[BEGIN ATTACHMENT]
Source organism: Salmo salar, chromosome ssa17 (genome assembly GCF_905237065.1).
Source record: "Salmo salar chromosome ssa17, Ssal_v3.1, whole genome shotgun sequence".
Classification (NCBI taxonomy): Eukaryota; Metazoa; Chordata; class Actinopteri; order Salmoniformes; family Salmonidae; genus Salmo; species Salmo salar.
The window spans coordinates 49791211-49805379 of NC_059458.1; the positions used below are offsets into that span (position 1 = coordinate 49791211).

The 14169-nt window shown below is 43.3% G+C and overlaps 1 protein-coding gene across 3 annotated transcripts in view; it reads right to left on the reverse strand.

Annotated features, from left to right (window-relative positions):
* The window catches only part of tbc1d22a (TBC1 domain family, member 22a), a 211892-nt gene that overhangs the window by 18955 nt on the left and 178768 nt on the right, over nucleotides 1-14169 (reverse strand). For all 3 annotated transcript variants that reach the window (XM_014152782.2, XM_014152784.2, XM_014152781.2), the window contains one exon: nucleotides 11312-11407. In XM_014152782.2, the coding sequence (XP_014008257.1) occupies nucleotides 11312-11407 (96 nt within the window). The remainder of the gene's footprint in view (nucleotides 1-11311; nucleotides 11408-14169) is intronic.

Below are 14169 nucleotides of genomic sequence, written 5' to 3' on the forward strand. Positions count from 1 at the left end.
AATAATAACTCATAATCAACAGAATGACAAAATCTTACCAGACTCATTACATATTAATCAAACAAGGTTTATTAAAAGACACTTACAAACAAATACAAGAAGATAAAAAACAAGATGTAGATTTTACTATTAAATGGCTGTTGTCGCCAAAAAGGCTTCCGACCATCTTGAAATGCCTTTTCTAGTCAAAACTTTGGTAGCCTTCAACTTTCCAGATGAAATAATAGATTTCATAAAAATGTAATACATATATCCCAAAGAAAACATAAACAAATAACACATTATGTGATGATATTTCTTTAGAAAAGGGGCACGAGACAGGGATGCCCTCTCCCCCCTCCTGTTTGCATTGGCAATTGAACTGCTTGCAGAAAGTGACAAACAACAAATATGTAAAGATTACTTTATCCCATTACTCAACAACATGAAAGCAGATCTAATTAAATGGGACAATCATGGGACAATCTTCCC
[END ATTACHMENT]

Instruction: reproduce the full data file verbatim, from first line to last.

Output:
Source organism: Salmo salar, chromosome ssa17 (genome assembly GCF_905237065.1).
Source record: "Salmo salar chromosome ssa17, Ssal_v3.1, whole genome shotgun sequence".
Classification (NCBI taxonomy): Eukaryota; Metazoa; Chordata; class Actinopteri; order Salmoniformes; family Salmonidae; genus Salmo; species Salmo salar.
The window spans coordinates 49791211-49805379 of NC_059458.1; the positions used below are offsets into that span (position 1 = coordinate 49791211).

The 14169-nt window shown below is 43.3% G+C and overlaps 1 protein-coding gene across 3 annotated transcripts in view; it reads right to left on the reverse strand.

Annotated features, from left to right (window-relative positions):
* The window catches only part of tbc1d22a (TBC1 domain family, member 22a), a 211892-nt gene that overhangs the window by 18955 nt on the left and 178768 nt on the right, over nucleotides 1-14169 (reverse strand). For all 3 annotated transcript variants that reach the window (XM_014152782.2, XM_014152784.2, XM_014152781.2), the window contains one exon: nucleotides 11312-11407. In XM_014152782.2, the coding sequence (XP_014008257.1) occupies nucleotides 11312-11407 (96 nt within the window). The remainder of the gene's footprint in view (nucleotides 1-11311; nucleotides 11408-14169) is intronic.

Below are 14169 nucleotides of genomic sequence, written 5' to 3' on the forward strand. Positions count from 1 at the left end.
AATAATAACTCATAATCAACAGAATGACAAAATCTTACCAGACTCATTACATATTAATCAAACAAGGTTTATTAAAAGACACTTACAAACAAATACAAGAAGATAAAAAACAAGATGTAGATTTTACTATTAAATGGCTGTTGTCGCCAAAAAGGCTTCCGACCATCTTGAAATGCCTTTTCTAGTCAAAACTTTGGTAGCCTTCAACTTTCCAGATGAAATAATAGATTTCATAAAAATGTAATACATATATCCCAAAGAAAACATAAACAAATAACACATTATGTGATGATATTTCTTTAGAAAAGGGGCACGAGACAGGGATGCCCTCTCCCCCCTCCTGTTTGCATTGGCAATTGAACTGCTTGCAGAAAGTGACAAACAACAAATATGTAAAGATTACTTTATCCCATTACTCAACAACATGAAAGCAGATCTAATTAAATGGGACAATCATGGGACAATCTTCCC